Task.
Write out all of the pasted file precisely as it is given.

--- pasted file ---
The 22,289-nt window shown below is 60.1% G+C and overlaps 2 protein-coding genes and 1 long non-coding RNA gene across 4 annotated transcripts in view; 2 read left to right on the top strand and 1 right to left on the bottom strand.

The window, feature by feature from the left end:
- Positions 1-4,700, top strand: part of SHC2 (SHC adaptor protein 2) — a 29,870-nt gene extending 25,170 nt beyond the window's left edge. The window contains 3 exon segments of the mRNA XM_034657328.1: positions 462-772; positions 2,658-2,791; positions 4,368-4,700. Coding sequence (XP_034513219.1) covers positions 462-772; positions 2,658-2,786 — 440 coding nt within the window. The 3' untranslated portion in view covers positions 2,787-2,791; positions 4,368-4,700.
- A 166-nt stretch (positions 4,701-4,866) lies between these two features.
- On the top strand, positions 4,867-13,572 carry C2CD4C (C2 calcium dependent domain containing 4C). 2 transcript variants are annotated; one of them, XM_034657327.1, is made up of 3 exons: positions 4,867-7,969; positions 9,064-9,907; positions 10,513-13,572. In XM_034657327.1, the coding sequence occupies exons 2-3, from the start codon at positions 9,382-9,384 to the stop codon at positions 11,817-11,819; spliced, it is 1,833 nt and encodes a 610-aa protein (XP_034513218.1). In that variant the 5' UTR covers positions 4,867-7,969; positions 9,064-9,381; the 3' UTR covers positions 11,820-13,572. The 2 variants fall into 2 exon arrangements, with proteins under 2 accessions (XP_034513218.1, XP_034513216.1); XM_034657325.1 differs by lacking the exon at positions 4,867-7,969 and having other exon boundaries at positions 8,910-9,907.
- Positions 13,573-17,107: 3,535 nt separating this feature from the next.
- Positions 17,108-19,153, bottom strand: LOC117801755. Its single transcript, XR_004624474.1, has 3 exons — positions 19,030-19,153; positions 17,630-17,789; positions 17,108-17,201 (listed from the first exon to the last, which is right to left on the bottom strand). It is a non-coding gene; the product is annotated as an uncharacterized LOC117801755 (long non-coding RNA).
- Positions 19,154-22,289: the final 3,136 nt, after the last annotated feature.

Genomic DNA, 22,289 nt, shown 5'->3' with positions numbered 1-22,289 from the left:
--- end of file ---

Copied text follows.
The 22,289-nt window shown below is 60.1% G+C and overlaps 2 protein-coding genes and 1 long non-coding RNA gene across 4 annotated transcripts in view; 2 read left to right on the top strand and 1 right to left on the bottom strand.

The window, feature by feature from the left end:
- Positions 1-4,700, top strand: part of SHC2 (SHC adaptor protein 2) — a 29,870-nt gene extending 25,170 nt beyond the window's left edge. The window contains 3 exon segments of the mRNA XM_034657328.1: positions 462-772; positions 2,658-2,791; positions 4,368-4,700. Coding sequence (XP_034513219.1) covers positions 462-772; positions 2,658-2,786 — 440 coding nt within the window. The 3' untranslated portion in view covers positions 2,787-2,791; positions 4,368-4,700.
- A 166-nt stretch (positions 4,701-4,866) lies between these two features.
- On the top strand, positions 4,867-13,572 carry C2CD4C (C2 calcium dependent domain containing 4C). 2 transcript variants are annotated; one of them, XM_034657327.1, is made up of 3 exons: positions 4,867-7,969; positions 9,064-9,907; positions 10,513-13,572. In XM_034657327.1, the coding sequence occupies exons 2-3, from the start codon at positions 9,382-9,384 to the stop codon at positions 11,817-11,819; spliced, it is 1,833 nt and encodes a 610-aa protein (XP_034513218.1). In that variant the 5' UTR covers positions 4,867-7,969; positions 9,064-9,381; the 3' UTR covers positions 11,820-13,572. The 2 variants fall into 2 exon arrangements, with proteins under 2 accessions (XP_034513218.1, XP_034513216.1); XM_034657325.1 differs by lacking the exon at positions 4,867-7,969 and having other exon boundaries at positions 8,910-9,907.
- Positions 13,573-17,107: 3,535 nt separating this feature from the next.
- Positions 17,108-19,153, bottom strand: LOC117801755. Its single transcript, XR_004624474.1, has 3 exons — positions 19,030-19,153; positions 17,630-17,789; positions 17,108-17,201 (listed from the first exon to the last, which is right to left on the bottom strand). It is a non-coding gene; the product is annotated as an uncharacterized LOC117801755 (long non-coding RNA).
- Positions 19,154-22,289: the final 3,136 nt, after the last annotated feature.

Genomic DNA, 22,289 nt, shown 5'->3' with positions numbered 1-22,289 from the left: